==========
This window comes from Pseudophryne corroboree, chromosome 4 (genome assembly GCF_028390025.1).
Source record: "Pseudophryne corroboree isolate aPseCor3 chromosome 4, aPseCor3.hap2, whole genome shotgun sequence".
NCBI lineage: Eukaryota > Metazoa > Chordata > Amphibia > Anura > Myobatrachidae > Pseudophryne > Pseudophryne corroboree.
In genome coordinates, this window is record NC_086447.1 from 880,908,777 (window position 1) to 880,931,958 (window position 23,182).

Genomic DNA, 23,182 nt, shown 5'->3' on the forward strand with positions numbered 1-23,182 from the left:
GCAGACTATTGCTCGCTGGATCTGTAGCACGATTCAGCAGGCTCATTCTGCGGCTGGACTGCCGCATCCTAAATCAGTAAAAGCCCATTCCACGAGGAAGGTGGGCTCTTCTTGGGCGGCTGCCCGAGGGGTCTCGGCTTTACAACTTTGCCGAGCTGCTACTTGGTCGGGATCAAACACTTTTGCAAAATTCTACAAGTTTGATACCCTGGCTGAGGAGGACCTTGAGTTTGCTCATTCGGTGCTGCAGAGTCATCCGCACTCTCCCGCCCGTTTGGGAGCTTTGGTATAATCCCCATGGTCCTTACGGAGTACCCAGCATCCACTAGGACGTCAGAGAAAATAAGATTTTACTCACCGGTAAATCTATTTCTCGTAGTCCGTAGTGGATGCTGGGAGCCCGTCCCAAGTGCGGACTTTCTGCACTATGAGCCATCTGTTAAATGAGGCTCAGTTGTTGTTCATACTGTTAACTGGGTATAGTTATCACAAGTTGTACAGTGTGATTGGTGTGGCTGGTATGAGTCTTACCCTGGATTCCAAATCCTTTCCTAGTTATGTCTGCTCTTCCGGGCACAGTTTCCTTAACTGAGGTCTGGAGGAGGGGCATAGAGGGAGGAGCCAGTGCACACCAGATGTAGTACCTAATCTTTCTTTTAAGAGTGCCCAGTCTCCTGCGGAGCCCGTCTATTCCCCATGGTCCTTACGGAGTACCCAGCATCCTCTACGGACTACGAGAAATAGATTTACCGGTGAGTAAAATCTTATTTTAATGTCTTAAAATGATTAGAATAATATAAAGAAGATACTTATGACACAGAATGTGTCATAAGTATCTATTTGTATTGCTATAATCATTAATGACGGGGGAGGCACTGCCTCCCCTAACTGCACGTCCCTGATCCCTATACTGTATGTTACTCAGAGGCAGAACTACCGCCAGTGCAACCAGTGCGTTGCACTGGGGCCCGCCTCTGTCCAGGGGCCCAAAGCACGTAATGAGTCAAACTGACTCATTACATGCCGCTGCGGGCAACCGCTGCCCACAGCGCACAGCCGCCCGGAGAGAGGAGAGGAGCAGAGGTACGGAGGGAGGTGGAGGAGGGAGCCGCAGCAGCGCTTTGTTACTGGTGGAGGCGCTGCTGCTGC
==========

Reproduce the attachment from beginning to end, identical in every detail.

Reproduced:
This window comes from Pseudophryne corroboree, chromosome 4 (genome assembly GCF_028390025.1).
Source record: "Pseudophryne corroboree isolate aPseCor3 chromosome 4, aPseCor3.hap2, whole genome shotgun sequence".
NCBI lineage: Eukaryota > Metazoa > Chordata > Amphibia > Anura > Myobatrachidae > Pseudophryne > Pseudophryne corroboree.
In genome coordinates, this window is record NC_086447.1 from 880,908,777 (window position 1) to 880,931,958 (window position 23,182).

Genomic DNA, 23,182 nt, shown 5'->3' on the forward strand with positions numbered 1-23,182 from the left:
GCAGACTATTGCTCGCTGGATCTGTAGCACGATTCAGCAGGCTCATTCTGCGGCTGGACTGCCGCATCCTAAATCAGTAAAAGCCCATTCCACGAGGAAGGTGGGCTCTTCTTGGGCGGCTGCCCGAGGGGTCTCGGCTTTACAACTTTGCCGAGCTGCTACTTGGTCGGGATCAAACACTTTTGCAAAATTCTACAAGTTTGATACCCTGGCTGAGGAGGACCTTGAGTTTGCTCATTCGGTGCTGCAGAGTCATCCGCACTCTCCCGCCCGTTTGGGAGCTTTGGTATAATCCCCATGGTCCTTACGGAGTACCCAGCATCCACTAGGACGTCAGAGAAAATAAGATTTTACTCACCGGTAAATCTATTTCTCGTAGTCCGTAGTGGATGCTGGGAGCCCGTCCCAAGTGCGGACTTTCTGCACTATGAGCCATCTGTTAAATGAGGCTCAGTTGTTGTTCATACTGTTAACTGGGTATAGTTATCACAAGTTGTACAGTGTGATTGGTGTGGCTGGTATGAGTCTTACCCTGGATTCCAAATCCTTTCCTAGTTATGTCTGCTCTTCCGGGCACAGTTTCCTTAACTGAGGTCTGGAGGAGGGGCATAGAGGGAGGAGCCAGTGCACACCAGATGTAGTACCTAATCTTTCTTTTAAGAGTGCCCAGTCTCCTGCGGAGCCCGTCTATTCCCCATGGTCCTTACGGAGTACCCAGCATCCTCTACGGACTACGAGAAATAGATTTACCGGTGAGTAAAATCTTATTTTAATGTCTTAAAATGATTAGAATAATATAAAGAAGATACTTATGACACAGAATGTGTCATAAGTATCTATTTGTATTGCTATAATCATTAATGACGGGGGAGGCACTGCCTCCCCTAACTGCACGTCCCTGATCCCTATACTGTATGTTACTCAGAGGCAGAACTACCGCCAGTGCAACCAGTGCGTTGCACTGGGGCCCGCCTCTGTCCAGGGGCCCAAAGCACGTAATGAGTCAAACTGACTCATTACATGCCGCTGCGGGCAACCGCTGCCCACAGCGCACAGCCGCCCGGAGAGAGGAGAGGAGCAGAGGTACGGAGGGAGGTGGAGGAGGGAGCCGCAGCAGCGCTTTGTTACTGGTGGAGGCGCTGCTGCTGC